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DOCUMENTS


The Tentacle


January 3, 2017

Fake or Faux News, Delightful

Harry M. Covert

The so-called public debate regarding fake news is a lot of baloney. Facts are simple to understand. Consider that faux news is a public relations professionals' delight.

 

Writers and news gatherers in these days of enlightenment, depending on real and true sources, most often from unidentified, unhappy public employees and officials who like to get even with somebody. It works, too.

 

This is not new.

 

Almost every public agency takes advantage of a public information officer, public relations (PR) consultant, or some other person tabbed, maybe, as a consultant.

 

The big girls and boys of government and businesses of all sorts also take advantage of those who know how to deal with media of all kinds.

 

Lots of entertainment personages have press agents. These people are mighty good. Lumped all together, they do a grand job creating public images, developing product and people goodies.

 

To many newspaper and other media reporters, the business of shilling is a lucrative enterprise. Lots of fun, too. Look at the booming athletic and political fields. The more PR, and the more incredible amounts of money.

 

While critics like to espouse the faux news business so popular, such news isn't really new. It's been going on forever in the free press. Editors, publishers and other media purveyors are always under attack. Printing and broadcasting facts effecting everybody is a dangerous activity. But, it is fun.

 

Press agents make no bones about contacting reporters and columnists. That's their job no matter official titles – get the good stuff in the news and keep the bad and unpleasant tidbits quiet. It's done all the time. No sense thinking it isn't.

 

So many people are confused today as to what is advocate journalism compared to real honest-to-goodness reportage. Now there's the cloud. Consider the perspectives. That's where the fake and faux get in the way.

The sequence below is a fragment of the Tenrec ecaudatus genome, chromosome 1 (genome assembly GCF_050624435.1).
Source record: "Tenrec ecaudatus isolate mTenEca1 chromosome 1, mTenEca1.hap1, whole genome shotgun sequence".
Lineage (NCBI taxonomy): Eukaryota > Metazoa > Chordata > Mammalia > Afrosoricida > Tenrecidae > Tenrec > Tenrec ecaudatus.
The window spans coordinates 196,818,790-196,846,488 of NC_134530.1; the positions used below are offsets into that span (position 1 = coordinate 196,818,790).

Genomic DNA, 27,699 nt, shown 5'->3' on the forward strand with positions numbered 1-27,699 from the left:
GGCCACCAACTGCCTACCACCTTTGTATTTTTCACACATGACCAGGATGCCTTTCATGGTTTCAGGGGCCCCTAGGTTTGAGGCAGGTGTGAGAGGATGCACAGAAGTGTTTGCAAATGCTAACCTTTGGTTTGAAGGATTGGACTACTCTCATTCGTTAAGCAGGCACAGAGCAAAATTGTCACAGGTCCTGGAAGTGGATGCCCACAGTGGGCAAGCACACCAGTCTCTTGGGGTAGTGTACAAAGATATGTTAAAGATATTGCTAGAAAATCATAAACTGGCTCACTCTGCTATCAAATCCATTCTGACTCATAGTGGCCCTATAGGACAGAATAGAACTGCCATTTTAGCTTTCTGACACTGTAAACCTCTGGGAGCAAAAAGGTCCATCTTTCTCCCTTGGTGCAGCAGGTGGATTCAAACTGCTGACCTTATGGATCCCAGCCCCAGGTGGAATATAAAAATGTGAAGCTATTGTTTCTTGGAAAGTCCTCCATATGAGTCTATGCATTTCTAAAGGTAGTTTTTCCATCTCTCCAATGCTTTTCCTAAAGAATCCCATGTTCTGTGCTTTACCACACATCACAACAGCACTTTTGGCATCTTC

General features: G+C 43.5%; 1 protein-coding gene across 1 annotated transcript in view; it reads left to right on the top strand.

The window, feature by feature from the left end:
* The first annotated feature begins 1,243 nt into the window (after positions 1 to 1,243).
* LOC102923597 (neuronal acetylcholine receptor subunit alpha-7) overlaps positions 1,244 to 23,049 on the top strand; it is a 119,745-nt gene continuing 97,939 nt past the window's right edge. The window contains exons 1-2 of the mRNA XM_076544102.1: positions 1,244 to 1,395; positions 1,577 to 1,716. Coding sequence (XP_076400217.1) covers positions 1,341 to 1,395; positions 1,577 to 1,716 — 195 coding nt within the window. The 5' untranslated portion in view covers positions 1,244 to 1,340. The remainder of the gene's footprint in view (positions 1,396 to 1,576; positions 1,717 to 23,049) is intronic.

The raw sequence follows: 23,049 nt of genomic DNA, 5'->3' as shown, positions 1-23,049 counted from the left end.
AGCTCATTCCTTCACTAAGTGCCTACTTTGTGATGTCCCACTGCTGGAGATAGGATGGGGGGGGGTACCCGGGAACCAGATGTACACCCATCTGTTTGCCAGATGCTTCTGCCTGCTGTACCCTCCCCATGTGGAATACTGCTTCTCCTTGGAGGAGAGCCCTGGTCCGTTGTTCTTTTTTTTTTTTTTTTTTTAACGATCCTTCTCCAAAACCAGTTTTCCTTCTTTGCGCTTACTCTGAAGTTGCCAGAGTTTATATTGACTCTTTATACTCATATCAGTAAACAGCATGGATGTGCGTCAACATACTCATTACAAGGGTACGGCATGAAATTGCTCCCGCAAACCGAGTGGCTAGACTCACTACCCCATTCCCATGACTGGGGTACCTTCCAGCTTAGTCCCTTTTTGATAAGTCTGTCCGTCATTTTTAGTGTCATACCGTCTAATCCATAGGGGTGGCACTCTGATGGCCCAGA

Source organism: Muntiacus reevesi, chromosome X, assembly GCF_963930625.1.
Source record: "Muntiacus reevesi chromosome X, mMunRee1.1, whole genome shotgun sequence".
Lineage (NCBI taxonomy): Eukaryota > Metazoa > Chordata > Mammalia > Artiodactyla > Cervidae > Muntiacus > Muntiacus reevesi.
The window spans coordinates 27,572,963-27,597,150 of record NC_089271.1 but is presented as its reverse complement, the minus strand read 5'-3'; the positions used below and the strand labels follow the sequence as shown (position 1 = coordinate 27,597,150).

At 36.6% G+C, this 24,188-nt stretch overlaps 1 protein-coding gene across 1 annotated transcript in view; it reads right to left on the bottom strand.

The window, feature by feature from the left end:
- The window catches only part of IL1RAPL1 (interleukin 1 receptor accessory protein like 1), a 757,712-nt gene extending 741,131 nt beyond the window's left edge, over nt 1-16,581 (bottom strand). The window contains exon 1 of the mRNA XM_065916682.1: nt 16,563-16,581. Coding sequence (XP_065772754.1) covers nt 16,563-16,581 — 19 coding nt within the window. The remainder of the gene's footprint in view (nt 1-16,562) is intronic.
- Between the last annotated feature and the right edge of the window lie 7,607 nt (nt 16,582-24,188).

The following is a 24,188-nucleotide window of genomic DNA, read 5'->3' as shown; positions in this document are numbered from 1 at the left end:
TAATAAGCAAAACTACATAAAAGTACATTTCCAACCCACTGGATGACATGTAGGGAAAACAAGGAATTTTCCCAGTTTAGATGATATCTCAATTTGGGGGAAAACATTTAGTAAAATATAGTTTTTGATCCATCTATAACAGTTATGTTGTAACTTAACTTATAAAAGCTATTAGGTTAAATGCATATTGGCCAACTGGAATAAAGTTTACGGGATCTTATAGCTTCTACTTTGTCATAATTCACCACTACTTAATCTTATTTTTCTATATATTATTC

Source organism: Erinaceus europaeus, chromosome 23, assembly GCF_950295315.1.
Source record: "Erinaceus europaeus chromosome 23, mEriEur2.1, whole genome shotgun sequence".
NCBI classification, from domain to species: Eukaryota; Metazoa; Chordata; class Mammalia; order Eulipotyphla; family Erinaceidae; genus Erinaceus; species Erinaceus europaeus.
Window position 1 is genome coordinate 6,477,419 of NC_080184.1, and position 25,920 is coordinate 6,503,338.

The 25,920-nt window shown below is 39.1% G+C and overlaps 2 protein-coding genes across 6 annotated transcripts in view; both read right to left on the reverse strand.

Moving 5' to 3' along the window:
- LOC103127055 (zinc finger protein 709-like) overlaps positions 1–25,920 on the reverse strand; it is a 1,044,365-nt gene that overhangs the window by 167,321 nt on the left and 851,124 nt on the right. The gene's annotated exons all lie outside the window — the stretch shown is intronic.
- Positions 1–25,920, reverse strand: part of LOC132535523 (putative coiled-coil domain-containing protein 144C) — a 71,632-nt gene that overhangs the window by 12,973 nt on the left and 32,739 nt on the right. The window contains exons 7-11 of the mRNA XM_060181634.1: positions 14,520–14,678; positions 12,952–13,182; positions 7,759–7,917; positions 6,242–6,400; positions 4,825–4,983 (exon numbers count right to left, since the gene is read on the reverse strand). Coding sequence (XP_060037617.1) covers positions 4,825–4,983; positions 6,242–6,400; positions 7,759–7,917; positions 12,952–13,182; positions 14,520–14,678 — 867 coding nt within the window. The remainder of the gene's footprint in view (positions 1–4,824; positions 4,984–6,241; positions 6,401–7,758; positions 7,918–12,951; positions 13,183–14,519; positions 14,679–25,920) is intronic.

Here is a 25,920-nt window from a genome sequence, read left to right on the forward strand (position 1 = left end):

There are lots of vicious comments these days about reporters. More often than not, staff writers, editorialists, city editors, managing editors and broadcast news producers are often threatened. Polls like to report that the media of today is lower than a snake's belly, below that of politicians at all levels, under that of television gabbers. What an honor!

 

Lots of wordsmiths leave their esteemed profession of fact finders for the lure of high paydays of what's called marketing. Can't blame them.

 

What galls so many of the alleged virtuous is seeing or hearing "truthful facts."

 

It is human nature and "gotcha" fun to know unpleasant and hurtful news about people of all types and classes.

 

Leaping into these early days of 2017, the news business is going to be hopping. So many interesting events are at the ready. Why else do readers scan front pages, police blotters, sports pages, read online Internet journals?

 

Why do advertisers spend thousands to promote their wares? Answers are easy.

 

News consumers need to know. Like millions and millions, it's fun – that word again – to peer into world events and learn about the good, the bad, the ugly, the genius, the smart, the fuzzy and the accomplished.

 

News providers, it must be said, have a celestial duty. There is always The Big Story. Everybody loves to see their names spelled correctly.

 

Now, the clarion call – tell it, write it.

 

hmcovert@gmail.com

 



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